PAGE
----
The Munich local division was thus confronted with the task to decide which interpretation was to be valid.
For the local division, it appeared essential for the skilled person’s understanding that according to paragraph  the patent, the antenna should not be positioned behind the display screen.
Furthermore, the spatial arrangement of the PCB with the electronic chip on the one hand and the antenna on the other, as discussed by the parties, should not be considered separately but in context.
The Munich local division held that the original claims of a European patent application may be taken into account when interpreting the claims as granted. The amendments made during the grant procedure play a role in this interpretation.
The original version of the claim had already established a direct connection between the chip arranged on the PCB and the antenna. It was formulated there that the chip arranged on the PCB and the antenna should be spaced apart from each other (“…à distance de…”). Technical purpose of the distance provided in spatial terms was to limit interference.
According to the wording of the granted claim, the antenna and the PCB are thus to be, so to speak, arranged diametrically from each other. The PCB should be arranged in the housing on the side of the rear surface of the housing and the antenna on or in the housing on the side of the front surface of the electronic label.
In the allegedly counterfeiting devices the antenna is manifestly positioned near the rear side of the electronic label and behind the display. A potential infringement is thus not discernible and the request for PI was rejected.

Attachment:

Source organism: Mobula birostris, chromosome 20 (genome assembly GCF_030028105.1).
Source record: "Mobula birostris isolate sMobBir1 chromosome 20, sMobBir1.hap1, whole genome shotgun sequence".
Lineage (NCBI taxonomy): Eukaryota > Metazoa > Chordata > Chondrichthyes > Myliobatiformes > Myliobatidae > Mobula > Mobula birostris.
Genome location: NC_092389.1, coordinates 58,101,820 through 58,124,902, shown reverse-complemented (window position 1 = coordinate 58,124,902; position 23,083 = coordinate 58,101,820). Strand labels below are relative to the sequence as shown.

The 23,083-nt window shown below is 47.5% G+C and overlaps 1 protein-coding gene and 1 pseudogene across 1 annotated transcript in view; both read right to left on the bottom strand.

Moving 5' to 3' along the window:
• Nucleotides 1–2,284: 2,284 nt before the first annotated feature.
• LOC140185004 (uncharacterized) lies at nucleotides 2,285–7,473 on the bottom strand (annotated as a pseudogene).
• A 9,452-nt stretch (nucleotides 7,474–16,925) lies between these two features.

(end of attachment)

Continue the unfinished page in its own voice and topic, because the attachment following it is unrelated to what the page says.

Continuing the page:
The conclusions of the local division can be followed from a technical point of view. in the patent as granted, the antenna cannot be placed behind the display. The description is very clear in this respect.
Legal basis of the interpretation of the claims
What is surprising is that the local division did not use Art 69 as legal basis for interpreting the claim and its scope of protection, but rather the file history.
This is a rather infrequent way of interpretation , not to say quasi unknown until now in Europe, and the Munich local division was quite innovative in this respect.
It will have to be seen whether this decision will be appealed and what the legal basis of claim interpretation will be used by the Court of Appeal of the UPC.
The Court of Appeal of the UPC will probably have hard job in unifying various tendencies of clam interpretation or of interpretation of the EPC which might emerge from various divisions. The VCLT should be applied in last resort. This is also done at times by the EBA.
It should not be left to local divisions to dispense with the normal rules of interpretation of claims or of the EPC, and certainly not allow developing rules which might please one or the other head of a local division.